State to begin aerial spraying for gypsy moths

April 22, 2006|By TAMELA BAKER


Sometimes, the best way to get rid of a bug is to just zap it.

Gov. Robert Ehrlich announced this week that the state will treat 25,500 acres of land in eight counties, including Washington, for gypsy moth infestation.

Aerial spraying of the affected areas will begin next month, according to Bob Tichenor, chief of forest pest management for the Maryland Department of Agriculture.

All affected landowners already have been notified, Tichenor said. The Cooperative Gypsy Moth Suppression Program expects to treat 2,851 acres in Washington County, mainly in the far eastern and far western areas of the county.


"That's basically where the trees are," Tichenor said.

Gypsy moth caterpillars feed on leaves of oaks and other hardwoods from late April through June, and heavy infestations can kill the trees, according to an Agricultural Department release.

It's been three years since the last major infestation, but department inspectors found last fall that because of the natural cycle of the insect, "we have a fairly widespread infestation and must protect our valuable hardwood forests and neighborhood trees," Ehrlich said in the release.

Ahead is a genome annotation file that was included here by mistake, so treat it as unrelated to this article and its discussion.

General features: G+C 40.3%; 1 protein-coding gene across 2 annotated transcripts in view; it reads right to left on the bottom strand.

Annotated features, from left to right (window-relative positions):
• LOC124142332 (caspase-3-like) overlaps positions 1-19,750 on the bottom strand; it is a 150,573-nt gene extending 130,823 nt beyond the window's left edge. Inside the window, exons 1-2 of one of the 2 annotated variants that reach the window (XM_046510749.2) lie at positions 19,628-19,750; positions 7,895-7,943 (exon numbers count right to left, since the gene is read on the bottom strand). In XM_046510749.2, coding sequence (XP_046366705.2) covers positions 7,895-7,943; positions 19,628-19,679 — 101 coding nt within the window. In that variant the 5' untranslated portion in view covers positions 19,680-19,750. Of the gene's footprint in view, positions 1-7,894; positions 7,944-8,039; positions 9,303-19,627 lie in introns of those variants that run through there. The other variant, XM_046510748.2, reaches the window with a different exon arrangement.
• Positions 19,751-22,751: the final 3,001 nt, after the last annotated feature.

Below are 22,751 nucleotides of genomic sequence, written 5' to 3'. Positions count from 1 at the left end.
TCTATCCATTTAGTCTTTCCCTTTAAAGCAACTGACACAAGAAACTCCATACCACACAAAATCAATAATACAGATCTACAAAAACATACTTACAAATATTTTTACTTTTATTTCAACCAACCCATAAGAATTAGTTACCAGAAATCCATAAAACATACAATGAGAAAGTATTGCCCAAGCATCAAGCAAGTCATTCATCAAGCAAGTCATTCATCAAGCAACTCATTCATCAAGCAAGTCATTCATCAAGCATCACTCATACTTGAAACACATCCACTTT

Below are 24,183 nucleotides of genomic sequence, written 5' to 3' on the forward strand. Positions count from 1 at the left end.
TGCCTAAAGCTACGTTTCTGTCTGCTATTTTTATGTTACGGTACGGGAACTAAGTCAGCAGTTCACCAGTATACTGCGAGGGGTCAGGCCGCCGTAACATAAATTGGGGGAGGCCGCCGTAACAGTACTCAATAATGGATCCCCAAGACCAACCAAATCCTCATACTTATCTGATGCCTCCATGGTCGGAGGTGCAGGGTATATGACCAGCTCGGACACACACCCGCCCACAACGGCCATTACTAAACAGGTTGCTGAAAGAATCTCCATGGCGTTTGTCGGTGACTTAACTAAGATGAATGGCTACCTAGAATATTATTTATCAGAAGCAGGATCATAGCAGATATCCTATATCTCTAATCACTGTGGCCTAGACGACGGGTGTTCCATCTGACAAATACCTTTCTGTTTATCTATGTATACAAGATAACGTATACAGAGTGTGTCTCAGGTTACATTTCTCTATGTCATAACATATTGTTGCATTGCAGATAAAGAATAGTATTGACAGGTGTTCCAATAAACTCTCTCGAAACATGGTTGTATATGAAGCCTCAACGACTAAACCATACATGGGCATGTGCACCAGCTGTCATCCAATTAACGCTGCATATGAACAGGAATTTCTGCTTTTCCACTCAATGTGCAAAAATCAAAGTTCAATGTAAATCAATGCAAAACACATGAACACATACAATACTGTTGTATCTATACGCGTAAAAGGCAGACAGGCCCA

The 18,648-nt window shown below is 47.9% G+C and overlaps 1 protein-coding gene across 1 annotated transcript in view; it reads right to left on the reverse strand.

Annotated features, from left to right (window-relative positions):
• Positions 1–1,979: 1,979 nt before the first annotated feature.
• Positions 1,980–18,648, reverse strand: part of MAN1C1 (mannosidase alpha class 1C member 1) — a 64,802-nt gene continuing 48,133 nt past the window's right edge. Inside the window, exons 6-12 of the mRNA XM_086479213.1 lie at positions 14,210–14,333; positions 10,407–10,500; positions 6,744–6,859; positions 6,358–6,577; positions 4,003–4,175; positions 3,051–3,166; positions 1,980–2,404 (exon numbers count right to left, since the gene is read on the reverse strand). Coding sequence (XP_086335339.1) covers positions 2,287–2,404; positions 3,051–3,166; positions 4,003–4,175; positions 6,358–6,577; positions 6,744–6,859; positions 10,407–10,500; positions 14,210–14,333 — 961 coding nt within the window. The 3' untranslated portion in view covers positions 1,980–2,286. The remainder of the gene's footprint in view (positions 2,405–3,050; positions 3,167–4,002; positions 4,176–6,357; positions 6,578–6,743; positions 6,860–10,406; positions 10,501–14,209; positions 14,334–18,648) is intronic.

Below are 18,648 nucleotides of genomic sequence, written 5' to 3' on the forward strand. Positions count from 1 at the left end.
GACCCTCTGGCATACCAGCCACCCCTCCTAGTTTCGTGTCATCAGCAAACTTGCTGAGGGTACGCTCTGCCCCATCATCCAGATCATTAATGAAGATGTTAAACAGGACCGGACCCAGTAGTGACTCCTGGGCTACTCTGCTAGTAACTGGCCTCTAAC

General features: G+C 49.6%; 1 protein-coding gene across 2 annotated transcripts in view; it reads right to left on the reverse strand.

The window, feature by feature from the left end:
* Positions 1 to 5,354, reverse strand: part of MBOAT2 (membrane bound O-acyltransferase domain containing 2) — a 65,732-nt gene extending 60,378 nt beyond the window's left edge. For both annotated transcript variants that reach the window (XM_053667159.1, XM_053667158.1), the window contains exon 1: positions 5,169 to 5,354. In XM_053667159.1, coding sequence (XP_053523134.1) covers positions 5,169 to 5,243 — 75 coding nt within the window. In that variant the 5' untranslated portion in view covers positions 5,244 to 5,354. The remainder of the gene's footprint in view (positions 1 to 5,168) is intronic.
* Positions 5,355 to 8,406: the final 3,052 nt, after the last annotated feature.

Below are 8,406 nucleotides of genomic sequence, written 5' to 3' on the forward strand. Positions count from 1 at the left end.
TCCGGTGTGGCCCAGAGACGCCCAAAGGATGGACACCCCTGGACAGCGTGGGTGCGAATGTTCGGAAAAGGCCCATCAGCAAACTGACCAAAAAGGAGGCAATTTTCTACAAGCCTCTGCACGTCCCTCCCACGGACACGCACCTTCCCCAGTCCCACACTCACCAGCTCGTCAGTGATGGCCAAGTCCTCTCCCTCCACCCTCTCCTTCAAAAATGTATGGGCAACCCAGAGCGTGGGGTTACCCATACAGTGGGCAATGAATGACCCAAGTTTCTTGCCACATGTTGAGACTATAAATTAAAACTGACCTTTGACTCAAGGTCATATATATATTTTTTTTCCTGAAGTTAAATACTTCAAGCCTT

The worst infestation is in Garrett County, where about half of the acreage will be treated.

Treating for the moths has gone a bit high tech. Tichenor said the program will use helicopters fitted with Global Positioning Systems to pinpoint the areas to be treated. Though landowners have been notified, Tichenor said other residents might notice the helicopters flying over their properties as they position themselves to treat target areas. But they should not worry that their properties will be sprayed, he said.

"We will not come out and spray if they've not been notified," he said.

For information on the program or treatment schedule, call the program information line at 800-492-2105 or visit the department's Web site at

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